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    Started a business 25 years ago, worked hard struggled for money, scrimped and saved and got out of the habit of spending money.

    Then 5 years ago business had done well, money in the bank, lost a few friends and thought "life's too short for work" so let somebody take over the business and they can make a living out of it like we have.

    Bought a motorhome and started our new life, we still don't waste money on little things, but we do on big ones.

    Martin
     
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  9. Popeye

    Popeye Funster

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    I decided at 52 that I needed to do something to allow me to circumnavigate the world in an ocean going sailing Yacht. I set out my plans, I taught many unscrupulous people the art of conning others by selling PPI on loans and mortgages, stashed the income and then finally I robbed a local post-office for the big bucks. Purchased several rental properties and hey-ho there we go....... Griff........lemon-squeazy

    ps, spoke with my financial advisor last month and he assured me that I am set for life.....

    ......providing I die before Christmas........
     
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  10. rb62

    rb62 Funster

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    We both retired at 58 six and a half years ago now,we had planned to retire at 55 but the economy was in such a state we didn't want to risk it!
    We both took our private pensions at 55 while we were still working based on the calculation that annuity rates were going down and we wouldn't get back what we were paying in per month.So for three years,we were drawing a wage,recieving a pension and not paying into a pension. (y)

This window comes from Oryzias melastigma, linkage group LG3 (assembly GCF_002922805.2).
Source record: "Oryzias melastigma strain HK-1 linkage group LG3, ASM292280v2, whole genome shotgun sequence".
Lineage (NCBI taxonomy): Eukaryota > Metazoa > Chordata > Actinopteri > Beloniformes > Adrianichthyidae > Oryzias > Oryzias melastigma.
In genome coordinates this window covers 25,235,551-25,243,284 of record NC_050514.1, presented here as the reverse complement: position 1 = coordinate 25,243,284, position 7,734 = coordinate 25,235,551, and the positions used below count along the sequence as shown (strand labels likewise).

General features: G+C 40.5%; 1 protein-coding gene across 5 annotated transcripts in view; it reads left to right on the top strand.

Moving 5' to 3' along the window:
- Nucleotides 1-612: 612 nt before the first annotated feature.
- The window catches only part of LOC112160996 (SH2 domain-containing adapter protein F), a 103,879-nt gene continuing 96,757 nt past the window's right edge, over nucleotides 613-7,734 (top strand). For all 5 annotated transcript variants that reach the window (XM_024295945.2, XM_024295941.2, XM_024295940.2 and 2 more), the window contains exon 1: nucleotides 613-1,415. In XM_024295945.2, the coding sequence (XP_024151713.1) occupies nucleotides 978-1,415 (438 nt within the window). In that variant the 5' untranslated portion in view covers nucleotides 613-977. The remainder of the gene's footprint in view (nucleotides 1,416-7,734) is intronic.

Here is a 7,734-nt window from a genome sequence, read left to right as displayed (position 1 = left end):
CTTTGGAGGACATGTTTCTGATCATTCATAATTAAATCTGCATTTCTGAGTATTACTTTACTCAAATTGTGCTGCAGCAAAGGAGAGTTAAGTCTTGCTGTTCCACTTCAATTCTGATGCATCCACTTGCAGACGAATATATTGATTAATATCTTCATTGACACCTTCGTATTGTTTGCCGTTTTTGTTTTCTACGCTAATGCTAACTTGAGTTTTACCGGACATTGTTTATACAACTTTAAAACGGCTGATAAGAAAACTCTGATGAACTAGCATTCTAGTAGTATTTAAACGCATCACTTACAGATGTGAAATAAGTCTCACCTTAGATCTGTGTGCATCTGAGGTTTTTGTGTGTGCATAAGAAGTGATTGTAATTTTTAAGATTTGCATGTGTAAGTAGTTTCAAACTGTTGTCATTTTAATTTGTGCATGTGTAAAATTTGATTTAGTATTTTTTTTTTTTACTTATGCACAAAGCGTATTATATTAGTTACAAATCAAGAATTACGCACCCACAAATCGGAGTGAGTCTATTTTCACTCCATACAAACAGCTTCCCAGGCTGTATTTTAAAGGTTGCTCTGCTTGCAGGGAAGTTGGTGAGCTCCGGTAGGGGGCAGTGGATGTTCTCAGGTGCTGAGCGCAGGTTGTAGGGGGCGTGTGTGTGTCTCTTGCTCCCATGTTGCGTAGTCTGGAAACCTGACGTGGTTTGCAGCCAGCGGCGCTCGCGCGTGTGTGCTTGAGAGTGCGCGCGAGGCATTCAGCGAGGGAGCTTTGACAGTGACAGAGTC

It also heped having a wife who has kept a tight rein on all expenditure,if we couldn't afford it we didn't have it! she also kept all the financial records and investments for years and worked out that we could cover the expenses until we were able to draw our state pensions,roll on Thurs 29th....except they pay you a month in arrears!
     
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  11. Taran_Las

    Taran_Las Funster

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    Flowers or donations? :LOL:
     
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  12. Popeye

    Popeye Funster

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    Donations of course, but then you knew that.
     
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  13. Manxcat

    Manxcat Funster

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    In June I had a scare. Had a seizure in the middle of the road while on a Sunday morning walk. While in hospital I decided to reappraise my plans. I have handed in my notice and will officially retire in November, in reality I will not go back to work as I am now in a Liverpool hospital recovering from major surgery.

    Cant wait to longish trips and getting the garden up to standard. We are lucky in that our savings should be good enough to provide an income in the region 25-35kpa.
     
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  14. tonyidle

    tonyidle Funster

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    Retired at 50. The company were offering a good exit package (downsizing) and I have Civil Service pension terms.
     
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  15. Feltwell

    Feltwell Funster

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    Retirement's a way off for me, but one of the problems I find is knowing what the hell I'll need to live on in retirement - in order to do the future planning now. I'd love to retire at 55 but really can't see that happening.

    As I am now - with mortgage, 3 school-age kids, quite heavy commuting expenses etc - it makes it very difficult to judge what I'll need at retirement and how much my expenses will actually drop. We live a fairly modest life, don't smoke or drink, but do spend a fair bit on our (old) house and feeding 5 people! If come retirement the kids have gone then we'd be able to downsize to something that is cheaper to run, although we'd still want an older house.